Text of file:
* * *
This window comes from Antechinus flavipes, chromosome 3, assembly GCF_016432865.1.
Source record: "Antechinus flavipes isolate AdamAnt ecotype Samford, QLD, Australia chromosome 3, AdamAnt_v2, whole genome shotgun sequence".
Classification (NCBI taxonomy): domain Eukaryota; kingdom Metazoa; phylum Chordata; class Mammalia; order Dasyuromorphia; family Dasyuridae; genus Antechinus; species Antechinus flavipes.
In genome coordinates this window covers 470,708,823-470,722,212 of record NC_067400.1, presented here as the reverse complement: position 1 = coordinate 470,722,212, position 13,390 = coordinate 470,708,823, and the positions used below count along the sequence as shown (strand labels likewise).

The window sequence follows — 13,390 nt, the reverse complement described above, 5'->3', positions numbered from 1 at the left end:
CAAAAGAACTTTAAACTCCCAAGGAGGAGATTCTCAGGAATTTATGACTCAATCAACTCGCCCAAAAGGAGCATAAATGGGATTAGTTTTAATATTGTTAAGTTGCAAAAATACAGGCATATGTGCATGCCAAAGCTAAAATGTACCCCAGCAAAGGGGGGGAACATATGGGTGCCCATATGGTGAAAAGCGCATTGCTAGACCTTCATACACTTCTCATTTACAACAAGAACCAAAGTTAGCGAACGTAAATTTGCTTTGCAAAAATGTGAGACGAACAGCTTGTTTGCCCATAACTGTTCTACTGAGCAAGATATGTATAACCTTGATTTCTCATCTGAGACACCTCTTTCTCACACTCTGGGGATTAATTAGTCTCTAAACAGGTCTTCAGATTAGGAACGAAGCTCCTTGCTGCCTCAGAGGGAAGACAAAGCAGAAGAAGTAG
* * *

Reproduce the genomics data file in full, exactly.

This window comes from Antechinus flavipes, chromosome 3, assembly GCF_016432865.1.
Source record: "Antechinus flavipes isolate AdamAnt ecotype Samford, QLD, Australia chromosome 3, AdamAnt_v2, whole genome shotgun sequence".
Classification (NCBI taxonomy): domain Eukaryota; kingdom Metazoa; phylum Chordata; class Mammalia; order Dasyuromorphia; family Dasyuridae; genus Antechinus; species Antechinus flavipes.
In genome coordinates this window covers 470,708,823-470,722,212 of record NC_067400.1, presented here as the reverse complement: position 1 = coordinate 470,722,212, position 13,390 = coordinate 470,708,823, and the positions used below count along the sequence as shown (strand labels likewise).

The window sequence follows — 13,390 nt, the reverse complement described above, 5'->3', positions numbered from 1 at the left end:
CAAAAGAACTTTAAACTCCCAAGGAGGAGATTCTCAGGAATTTATGACTCAATCAACTCGCCCAAAAGGAGCATAAATGGGATTAGTTTTAATATTGTTAAGTTGCAAAAATACAGGCATATGTGCATGCCAAAGCTAAAATGTACCCCAGCAAAGGGGGGGAACATATGGGTGCCCATATGGTGAAAAGCGCATTGCTAGACCTTCATACACTTCTCATTTACAACAAGAACCAAAGTTAGCGAACGTAAATTTGCTTTGCAAAAATGTGAGACGAACAGCTTGTTTGCCCATAACTGTTCTACTGAGCAAGATATGTATAACCTTGATTTCTCATCTGAGACACCTCTTTCTCACACTCTGGGGATTAATTAGTCTCTAAACAGGTCTTCAGATTAGGAACGAAGCTCCTTGCTGCCTCAGAGGGAAGACAAAGCAGAAGAAGTAG